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The importance of following FLSA regulations

April 1, 2015

By Lori S. Stewart, SPHR® , SHRM-SCP, HCS, Partner, Human Resources Consulting

On March 13, 2014, President Obama declared the federal Fair Labor Standards Act (FLSA) regulations as outdated. He ordered the U.S. Department of Labor to propose new rules that could make millions of additional American workers eligible for overtime pay. Today, employers can declare certain executive, administrative and other professional employees as exempt from overtime, as long as they earn more than $455 per week ($23,000 annually) and meet defined work duty requirements. Most specifically, the Administration is focusing on this salary threshold, which has been updated only twice in the last 40 years (1975 and 2004). It is expected that businesses will oppose these changes during the 18-month process, which includes a public comment period.

Whether or not you agree with the proposed changes, it makes good business sense to set up a regular review of your employees, their declared FLSA status and your pay practices. Position descriptions should be routinely reviewed to ensure they appropriately reflect an employee’s job responsibilities. Non-exempt employees are eligible and must be paid overtime at a rate of not less than one and one-half times their regular rate of pay after 40 hours of work in a workweek.

Some of the most common violations of the FLSA include rounding errors and failure to pay non-exempt workers for all hours worked.

Rounding was established to accommodate employees arriving to work a few minutes early or punching in when a bit late. Paying straight time is the best possible pay practice, but many employers choose to implement rounding.

For example, if an employer tracks employees’ time in 15-minute increments, the FLSA allows an employer to round employee time to the nearest quarter hour. However, if the employer always rounds down, they may find themselves in violation of the FLSA overtime pay regulations. Employee time from 1 to 7 minutes may be rounded down (and not counted as hours worked), but employee time from 8 to 14 minutes must be rounded up and counted as a quarter hour of work time.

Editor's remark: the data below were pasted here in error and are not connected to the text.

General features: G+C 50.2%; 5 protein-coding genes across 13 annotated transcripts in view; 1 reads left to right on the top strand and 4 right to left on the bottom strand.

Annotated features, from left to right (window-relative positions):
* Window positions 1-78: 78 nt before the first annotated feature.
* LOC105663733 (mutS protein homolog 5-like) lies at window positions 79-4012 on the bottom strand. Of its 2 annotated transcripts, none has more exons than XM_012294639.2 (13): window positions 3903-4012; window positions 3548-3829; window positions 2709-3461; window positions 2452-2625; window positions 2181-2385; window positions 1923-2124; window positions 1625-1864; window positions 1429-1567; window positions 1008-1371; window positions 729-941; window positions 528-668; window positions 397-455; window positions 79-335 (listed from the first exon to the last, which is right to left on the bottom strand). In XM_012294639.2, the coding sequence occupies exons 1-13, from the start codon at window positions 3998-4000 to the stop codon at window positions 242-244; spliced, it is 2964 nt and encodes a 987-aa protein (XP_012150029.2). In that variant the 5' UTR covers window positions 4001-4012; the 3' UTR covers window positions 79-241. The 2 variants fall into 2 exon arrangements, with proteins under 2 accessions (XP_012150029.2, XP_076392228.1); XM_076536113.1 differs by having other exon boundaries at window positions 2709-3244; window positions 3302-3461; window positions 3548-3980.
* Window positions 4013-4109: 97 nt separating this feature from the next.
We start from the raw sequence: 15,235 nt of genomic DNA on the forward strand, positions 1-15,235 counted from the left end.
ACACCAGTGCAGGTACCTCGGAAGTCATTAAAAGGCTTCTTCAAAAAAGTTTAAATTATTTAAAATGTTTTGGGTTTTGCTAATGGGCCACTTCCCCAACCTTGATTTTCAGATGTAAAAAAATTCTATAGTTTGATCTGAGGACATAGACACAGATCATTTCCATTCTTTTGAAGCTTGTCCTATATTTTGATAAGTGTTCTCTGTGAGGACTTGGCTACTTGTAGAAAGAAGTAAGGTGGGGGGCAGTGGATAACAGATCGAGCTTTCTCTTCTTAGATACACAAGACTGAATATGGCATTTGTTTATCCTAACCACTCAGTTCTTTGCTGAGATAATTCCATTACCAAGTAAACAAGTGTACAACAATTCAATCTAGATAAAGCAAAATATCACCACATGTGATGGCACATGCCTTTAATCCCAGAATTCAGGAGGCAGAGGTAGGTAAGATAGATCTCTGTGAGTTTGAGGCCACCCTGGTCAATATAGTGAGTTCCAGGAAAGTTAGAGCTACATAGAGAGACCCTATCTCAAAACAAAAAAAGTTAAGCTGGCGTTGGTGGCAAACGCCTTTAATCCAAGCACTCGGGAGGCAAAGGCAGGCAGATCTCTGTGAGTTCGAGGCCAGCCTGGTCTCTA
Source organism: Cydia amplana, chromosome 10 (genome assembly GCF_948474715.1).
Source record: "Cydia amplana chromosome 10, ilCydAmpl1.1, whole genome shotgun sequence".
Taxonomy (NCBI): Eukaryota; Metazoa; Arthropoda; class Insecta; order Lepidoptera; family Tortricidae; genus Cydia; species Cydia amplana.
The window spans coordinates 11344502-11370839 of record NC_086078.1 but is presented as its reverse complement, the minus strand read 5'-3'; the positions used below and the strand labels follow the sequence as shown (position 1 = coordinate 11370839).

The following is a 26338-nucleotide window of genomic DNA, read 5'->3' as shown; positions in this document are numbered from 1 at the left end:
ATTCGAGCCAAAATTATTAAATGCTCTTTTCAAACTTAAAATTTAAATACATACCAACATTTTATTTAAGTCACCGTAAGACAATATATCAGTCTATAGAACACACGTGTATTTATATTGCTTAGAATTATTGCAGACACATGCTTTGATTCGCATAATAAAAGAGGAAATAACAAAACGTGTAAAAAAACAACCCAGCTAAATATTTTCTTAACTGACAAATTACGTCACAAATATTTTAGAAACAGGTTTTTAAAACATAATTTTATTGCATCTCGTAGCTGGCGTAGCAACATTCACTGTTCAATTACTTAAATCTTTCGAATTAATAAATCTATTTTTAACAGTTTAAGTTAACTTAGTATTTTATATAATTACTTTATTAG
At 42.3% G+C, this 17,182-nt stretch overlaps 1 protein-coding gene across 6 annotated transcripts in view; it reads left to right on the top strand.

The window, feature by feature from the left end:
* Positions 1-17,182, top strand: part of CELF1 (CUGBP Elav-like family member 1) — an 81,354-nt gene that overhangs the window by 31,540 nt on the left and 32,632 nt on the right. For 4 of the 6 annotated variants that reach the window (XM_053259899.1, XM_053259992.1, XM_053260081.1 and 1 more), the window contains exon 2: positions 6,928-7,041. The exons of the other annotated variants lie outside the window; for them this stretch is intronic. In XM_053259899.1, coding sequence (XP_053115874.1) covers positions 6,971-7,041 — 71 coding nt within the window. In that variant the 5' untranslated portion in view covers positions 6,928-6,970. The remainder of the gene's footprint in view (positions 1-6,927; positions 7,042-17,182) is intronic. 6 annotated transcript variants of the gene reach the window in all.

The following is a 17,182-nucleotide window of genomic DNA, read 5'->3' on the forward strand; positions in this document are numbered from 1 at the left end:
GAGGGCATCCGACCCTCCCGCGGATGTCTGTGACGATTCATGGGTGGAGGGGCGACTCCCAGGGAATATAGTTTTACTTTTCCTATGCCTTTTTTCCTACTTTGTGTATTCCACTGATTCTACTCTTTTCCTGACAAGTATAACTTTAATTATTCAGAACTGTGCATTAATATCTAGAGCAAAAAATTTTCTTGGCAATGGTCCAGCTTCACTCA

There are three practices accepted in rounding. Whether you decide to pay straight time or choose one of the following, it is important to be consistent in your practices in all locations.

  • Interval

    – round up or down to the nearest defined increment (typically 15 minutes)

  • Start-stop

    – round in favor of the employee at punch in and in the employer’s favor at punch out (using the same increments in both cases)

  • Employee’s favor

    – always round in the employee’s favor, which will result in a larger share of worked time for the employee

Whatever your decision, remember that rounding must either be neutral or work in favor of the employee.

Failure to pay for all hours worked

– Often, we admire our non-exempt employees’ loyalty when they take a shorter lunch hour, come in 30 minutes early or work through lunch to get a project completed. While intentions may be good, not paying your employees for that extra 10 or 15 minutes can add up and find you in hot water with the Department of Labor (DOL). Rounding meal periods is never advisable, as the DOL will question whether employees are actually taking a 30-minute duty-free break. If not, the meal period should be treated as a break and, therefore, would need to be counted as hours worked.

So what can an employer do to avoid violations of the FLSA? Establish standardized practices with regard to punching in/out or manually tracking time. Communicate these practices from the time of hire and routinely throughout the year. Even if you tell an employee they cannot work overtime unless authorized, the employer is still responsible for paying the overtime. What happens when an employee continues to disregard established timekeeping practices? An employer is well within their rights to consider disciplinary action, but most often straightforward and consistent communication will help alleviate any problems you might have.

So remember, whether or not the proposed new FLSA rules pass – when in doubt, pay it out! You will save money, time and a challenging audit if you pay your employees following the established FLSA regulations.

This article was previously published in the May 2014 Tri-State Business Times.

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